2. The IRED-Camera Set

The method using a single IR point to develop an effective and practical method is based on the assumption that the final application will be carried out in settings such as intelligent spaces, smart living spaces, etc., where a certain number of cameras are already installed. The cameras already installed in the environment are used for performing other tasks necessary in these smart living and intelligent spaces.

One possibility would be to use a photodiode. However, these devices provide an instantaneous response to the signals received, and given the distances involved in these applications (several meters), and working with an LOS link (the best alternative available), these can be less than pW. The low intensity of the received signal can, therefore, impede accurate, or even valid, measuring. Since distance estimation and robot position determination can involve measurements on a ms. timescale, considered as real time, the signal must be integrated into a determined time interval. The use of a photodiode would imply the need to design signal conditioning, integration and digital circuits, etc. All of these, in addition to a webcam, are already available in the proposed method; consequently, the design is simpler, implementation is quicker and final costs are lower, as a variety of existing models can be selected.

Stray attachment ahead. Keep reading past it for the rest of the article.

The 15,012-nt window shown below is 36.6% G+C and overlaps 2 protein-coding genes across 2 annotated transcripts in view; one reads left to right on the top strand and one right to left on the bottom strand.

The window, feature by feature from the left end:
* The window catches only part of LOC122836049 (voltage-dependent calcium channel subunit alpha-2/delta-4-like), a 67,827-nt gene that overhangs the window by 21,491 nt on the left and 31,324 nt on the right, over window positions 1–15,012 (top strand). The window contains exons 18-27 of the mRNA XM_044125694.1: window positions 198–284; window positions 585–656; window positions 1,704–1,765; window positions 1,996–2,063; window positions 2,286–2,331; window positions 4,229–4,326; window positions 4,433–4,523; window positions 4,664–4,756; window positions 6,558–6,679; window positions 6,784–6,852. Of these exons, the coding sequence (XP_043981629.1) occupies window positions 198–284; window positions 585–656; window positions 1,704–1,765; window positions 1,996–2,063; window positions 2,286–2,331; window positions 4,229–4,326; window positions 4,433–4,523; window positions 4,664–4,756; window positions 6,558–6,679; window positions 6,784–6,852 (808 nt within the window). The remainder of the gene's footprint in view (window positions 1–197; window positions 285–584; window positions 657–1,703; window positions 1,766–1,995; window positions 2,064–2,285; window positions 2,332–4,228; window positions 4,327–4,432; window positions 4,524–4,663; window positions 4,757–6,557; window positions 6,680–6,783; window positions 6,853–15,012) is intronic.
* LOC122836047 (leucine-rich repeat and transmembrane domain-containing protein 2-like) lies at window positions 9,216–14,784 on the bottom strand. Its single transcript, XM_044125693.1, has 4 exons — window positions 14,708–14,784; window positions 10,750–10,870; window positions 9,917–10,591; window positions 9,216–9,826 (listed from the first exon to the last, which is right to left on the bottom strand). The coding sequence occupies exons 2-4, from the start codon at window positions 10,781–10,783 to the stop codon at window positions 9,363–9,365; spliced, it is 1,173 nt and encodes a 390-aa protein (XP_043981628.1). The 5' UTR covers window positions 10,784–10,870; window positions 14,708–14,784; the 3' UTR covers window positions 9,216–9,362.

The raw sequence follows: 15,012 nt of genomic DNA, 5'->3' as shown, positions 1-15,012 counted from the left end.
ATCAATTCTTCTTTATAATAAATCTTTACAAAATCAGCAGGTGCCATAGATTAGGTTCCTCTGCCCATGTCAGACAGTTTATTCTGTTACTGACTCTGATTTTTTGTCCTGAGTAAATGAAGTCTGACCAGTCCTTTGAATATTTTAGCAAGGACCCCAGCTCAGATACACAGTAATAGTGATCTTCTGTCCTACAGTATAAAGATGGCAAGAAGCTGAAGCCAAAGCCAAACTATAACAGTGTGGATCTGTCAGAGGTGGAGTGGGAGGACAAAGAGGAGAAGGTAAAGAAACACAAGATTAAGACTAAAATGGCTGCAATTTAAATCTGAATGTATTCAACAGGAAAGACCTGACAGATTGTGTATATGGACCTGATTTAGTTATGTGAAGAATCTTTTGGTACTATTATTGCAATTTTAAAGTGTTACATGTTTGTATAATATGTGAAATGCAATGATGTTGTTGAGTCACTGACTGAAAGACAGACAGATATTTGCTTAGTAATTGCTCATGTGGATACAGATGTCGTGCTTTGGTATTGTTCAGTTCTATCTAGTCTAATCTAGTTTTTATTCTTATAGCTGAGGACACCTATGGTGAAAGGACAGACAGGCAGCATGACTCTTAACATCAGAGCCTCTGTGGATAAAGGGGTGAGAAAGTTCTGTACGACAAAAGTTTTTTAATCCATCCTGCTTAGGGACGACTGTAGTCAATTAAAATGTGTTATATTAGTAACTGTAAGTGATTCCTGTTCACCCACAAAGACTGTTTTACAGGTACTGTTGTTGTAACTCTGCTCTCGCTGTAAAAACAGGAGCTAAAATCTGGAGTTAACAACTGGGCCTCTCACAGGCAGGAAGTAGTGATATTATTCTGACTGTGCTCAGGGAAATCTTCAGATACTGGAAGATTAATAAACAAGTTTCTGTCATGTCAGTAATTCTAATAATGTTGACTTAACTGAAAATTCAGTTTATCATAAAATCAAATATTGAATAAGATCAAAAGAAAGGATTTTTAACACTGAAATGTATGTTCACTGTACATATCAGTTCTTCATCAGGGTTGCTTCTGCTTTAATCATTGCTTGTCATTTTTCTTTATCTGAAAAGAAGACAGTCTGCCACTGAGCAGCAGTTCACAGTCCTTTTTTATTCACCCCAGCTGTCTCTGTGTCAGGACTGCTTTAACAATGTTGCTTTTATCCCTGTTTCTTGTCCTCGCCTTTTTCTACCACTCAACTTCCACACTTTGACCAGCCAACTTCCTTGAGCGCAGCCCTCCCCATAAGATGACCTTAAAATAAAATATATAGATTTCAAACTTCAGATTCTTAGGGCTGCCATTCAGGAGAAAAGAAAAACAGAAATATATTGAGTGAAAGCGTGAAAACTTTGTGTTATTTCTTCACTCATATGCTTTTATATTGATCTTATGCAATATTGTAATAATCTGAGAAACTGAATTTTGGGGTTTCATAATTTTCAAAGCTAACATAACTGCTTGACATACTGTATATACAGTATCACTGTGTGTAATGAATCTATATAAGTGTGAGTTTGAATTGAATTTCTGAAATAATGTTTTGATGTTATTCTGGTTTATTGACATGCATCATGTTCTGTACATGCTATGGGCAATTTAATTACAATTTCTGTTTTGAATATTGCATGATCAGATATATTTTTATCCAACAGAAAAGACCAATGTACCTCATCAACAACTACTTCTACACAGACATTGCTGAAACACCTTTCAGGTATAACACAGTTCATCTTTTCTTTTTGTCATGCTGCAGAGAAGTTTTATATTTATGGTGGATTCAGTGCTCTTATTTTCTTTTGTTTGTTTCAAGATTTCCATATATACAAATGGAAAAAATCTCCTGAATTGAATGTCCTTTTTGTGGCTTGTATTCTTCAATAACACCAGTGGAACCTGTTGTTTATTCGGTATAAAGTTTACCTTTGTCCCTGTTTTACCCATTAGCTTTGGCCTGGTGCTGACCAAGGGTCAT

A further reason for using a camera is that by applying a differential method for measuring, and given that by using cameras the method can be selected digitally from a computer, automation and control, speed and safety of data acquisition is facilitated since two consecutive measurements are taken with different integration times.

Later, when the method for distance estimation using mathematical algorithms has been fully developed, it will be possible to combine this data with data obtained from the geometric calibration of cameras in order to improve generation of the variables and parameters involved in position and location of the device incorporating the IRED.

In order to define a model for the IRED-Camera set, the following aspects were established:

  • Estimation of accumulated image irradiance. When inverse RCRF is used, a measure of the accumulated image irradiance can be obtained. A sample of energy accumulated in the camera is shown in Figure 1.

  • The relationship between accumulated image irradiance and lens irradiance. This can be obtained using the camera's optical system model and also includes the camera exposition time. A linear behaviour is assumed for the camera's optical system model.